Pictures and video aren’t necessary when good description can bring images to the mind and a journalist’s voice can convey the urgency, passion, and importance of a story.
Writing for Radio’s Demographic
The first rule in writing for radio is to write conversationally.
Radio’s biggest market is consistently morning and afternoon “drive time”, typically between five and nine A.M. and three and seven P.M., when most of the city is headed to work and back again. These drivers don’t have the luxury of re-reading or rewinding when they miss a sentence. They have one chance to hear the story and understand it. That is why radio journalists keep their stories simple and succinct.
A common rule of thumb for writing in radio is to keep diction and phrasing at an eighth grade level. If a middle school or junior high student can’t follow the story the first time around, a typical drive time audience may have a difficult time following the story while they are distracted by the road and other passengers. Another trick reporters use is to read out loud as they write. If it doesn’t flow while they are writing, it won’t flow while they are reading it live on air.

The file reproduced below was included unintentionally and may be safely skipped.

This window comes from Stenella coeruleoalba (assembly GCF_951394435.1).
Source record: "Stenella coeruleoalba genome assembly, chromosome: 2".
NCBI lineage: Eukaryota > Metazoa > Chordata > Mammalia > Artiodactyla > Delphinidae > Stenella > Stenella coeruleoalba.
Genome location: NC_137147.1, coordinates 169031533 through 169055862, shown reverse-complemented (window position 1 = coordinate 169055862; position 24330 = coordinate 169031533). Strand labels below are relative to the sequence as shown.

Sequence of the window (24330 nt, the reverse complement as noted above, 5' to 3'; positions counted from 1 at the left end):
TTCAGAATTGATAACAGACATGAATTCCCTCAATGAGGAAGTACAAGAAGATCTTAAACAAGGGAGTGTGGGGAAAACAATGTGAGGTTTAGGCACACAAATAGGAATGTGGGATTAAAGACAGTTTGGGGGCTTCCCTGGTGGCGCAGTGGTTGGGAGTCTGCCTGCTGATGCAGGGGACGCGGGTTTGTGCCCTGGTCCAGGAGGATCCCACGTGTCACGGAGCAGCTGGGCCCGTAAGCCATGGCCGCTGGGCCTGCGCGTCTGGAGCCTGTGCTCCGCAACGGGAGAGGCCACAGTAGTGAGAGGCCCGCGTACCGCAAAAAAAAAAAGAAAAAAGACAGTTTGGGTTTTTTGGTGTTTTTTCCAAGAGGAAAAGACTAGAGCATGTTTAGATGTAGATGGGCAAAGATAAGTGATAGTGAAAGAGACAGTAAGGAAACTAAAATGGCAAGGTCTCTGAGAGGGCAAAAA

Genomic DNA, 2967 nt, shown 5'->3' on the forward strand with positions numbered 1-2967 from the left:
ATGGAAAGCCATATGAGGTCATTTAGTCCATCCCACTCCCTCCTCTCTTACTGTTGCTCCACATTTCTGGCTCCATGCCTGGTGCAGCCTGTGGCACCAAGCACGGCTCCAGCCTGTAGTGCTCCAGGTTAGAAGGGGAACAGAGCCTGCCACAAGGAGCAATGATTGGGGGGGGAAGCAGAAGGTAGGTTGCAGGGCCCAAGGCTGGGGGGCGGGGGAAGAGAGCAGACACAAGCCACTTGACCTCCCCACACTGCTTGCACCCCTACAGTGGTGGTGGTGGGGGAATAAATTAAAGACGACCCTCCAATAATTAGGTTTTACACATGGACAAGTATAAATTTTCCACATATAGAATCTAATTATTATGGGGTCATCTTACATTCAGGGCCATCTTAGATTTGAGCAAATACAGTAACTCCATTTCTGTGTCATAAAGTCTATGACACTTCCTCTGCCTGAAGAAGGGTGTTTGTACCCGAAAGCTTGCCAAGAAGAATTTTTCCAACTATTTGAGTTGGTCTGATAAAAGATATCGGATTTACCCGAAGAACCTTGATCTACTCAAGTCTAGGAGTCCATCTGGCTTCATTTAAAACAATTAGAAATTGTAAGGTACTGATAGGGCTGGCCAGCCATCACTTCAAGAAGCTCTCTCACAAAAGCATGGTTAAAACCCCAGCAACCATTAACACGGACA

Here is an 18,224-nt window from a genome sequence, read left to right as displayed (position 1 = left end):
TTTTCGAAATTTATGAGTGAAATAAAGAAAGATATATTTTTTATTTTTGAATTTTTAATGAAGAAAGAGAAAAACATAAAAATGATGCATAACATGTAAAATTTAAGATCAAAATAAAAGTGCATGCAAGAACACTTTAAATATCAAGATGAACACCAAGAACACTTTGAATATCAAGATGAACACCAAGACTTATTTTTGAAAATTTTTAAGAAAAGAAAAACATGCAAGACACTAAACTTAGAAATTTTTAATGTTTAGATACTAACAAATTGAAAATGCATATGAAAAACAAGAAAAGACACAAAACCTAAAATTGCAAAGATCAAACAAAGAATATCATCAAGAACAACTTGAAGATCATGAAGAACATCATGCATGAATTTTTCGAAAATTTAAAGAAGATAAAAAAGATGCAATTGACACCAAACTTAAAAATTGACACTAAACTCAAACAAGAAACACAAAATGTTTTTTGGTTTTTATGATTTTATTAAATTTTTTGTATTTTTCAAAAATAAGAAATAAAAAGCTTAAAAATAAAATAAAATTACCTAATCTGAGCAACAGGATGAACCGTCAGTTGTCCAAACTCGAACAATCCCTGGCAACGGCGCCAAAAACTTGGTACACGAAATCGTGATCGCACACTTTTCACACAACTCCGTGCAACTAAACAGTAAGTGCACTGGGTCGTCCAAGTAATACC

The second rule in radio writing is to paint a picture.
A tense mood during a vote at the Capitol, crying family members at a court trial, glass littered across the street at a car accident- they are all important pieces in stories that can draw audiences into the scene itself. Imagination can fill in the gaps if writing will only give it a nudge. Because radio does not have any visual aids, like pictures or video, description is key in bringing a story to life. Good radio reporting gives the audience the information they need to know. Great radio reporting makes the audience feel like they are part of the story and connects them to that information.